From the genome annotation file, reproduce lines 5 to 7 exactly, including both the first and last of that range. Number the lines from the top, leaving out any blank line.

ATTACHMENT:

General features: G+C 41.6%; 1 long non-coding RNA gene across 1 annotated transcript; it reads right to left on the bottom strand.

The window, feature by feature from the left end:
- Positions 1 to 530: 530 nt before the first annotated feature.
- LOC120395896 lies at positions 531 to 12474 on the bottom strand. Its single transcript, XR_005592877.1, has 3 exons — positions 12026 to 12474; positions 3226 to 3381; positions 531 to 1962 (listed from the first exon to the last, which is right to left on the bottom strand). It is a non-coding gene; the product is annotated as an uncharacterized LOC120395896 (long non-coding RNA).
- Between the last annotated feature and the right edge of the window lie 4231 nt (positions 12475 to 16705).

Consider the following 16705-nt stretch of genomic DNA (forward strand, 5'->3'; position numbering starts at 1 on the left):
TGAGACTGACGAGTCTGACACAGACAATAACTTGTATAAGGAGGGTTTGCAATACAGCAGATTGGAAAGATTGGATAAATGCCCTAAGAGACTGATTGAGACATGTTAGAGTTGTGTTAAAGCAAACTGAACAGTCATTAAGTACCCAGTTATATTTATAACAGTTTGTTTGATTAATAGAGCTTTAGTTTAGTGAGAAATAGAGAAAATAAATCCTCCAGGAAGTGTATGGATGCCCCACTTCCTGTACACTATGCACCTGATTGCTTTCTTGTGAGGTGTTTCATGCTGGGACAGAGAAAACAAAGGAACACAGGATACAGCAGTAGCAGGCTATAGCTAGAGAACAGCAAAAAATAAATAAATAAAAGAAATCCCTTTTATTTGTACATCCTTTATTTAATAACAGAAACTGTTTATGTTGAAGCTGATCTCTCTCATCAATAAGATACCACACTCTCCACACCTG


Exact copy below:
- Between the last annotated feature and the right edge of the window lie 4231 nt (positions 12475 to 16705).

Consider the following 16705-nt stretch of genomic DNA (forward strand, 5'->3'; position numbering starts at 1 on the left):
TGAGACTGACGAGTCTGACACAGACAATAACTTGTATAAGGAGGGTTTGCAATACAGCAGATTGGAAAGATTGGATAAATGCCCTAAGAGACTGATTGAGACATGTTAGAGTTGTGTTAAAGCAAACTGAACAGTCATTAAGTACCCAGTTATATTTATAACAGTTTGTTTGATTAATAGAGCTTTAGTTTAGTGAGAAATAGAGAAAATAAATCCTCCAGGAAGTGTATGGATGCCCCACTTCCTGTACACTATGCACCTGATTGCTTTCTTGTGAGGTGTTTCATGCTGGGACAGAGAAAACAAAGGAACACAGGATACAGCAGTAGCAGGCTATAGCTAGAGAACAGCAAAAAATAAATAAATAAAAGAAATCCCTTTTATTTGTACATCCTTTATTTAATAACAGAAACTGTTTATGTTGAAGCTGATCTCTCTCATCAATAAGATACCACACTCTCCACACCTG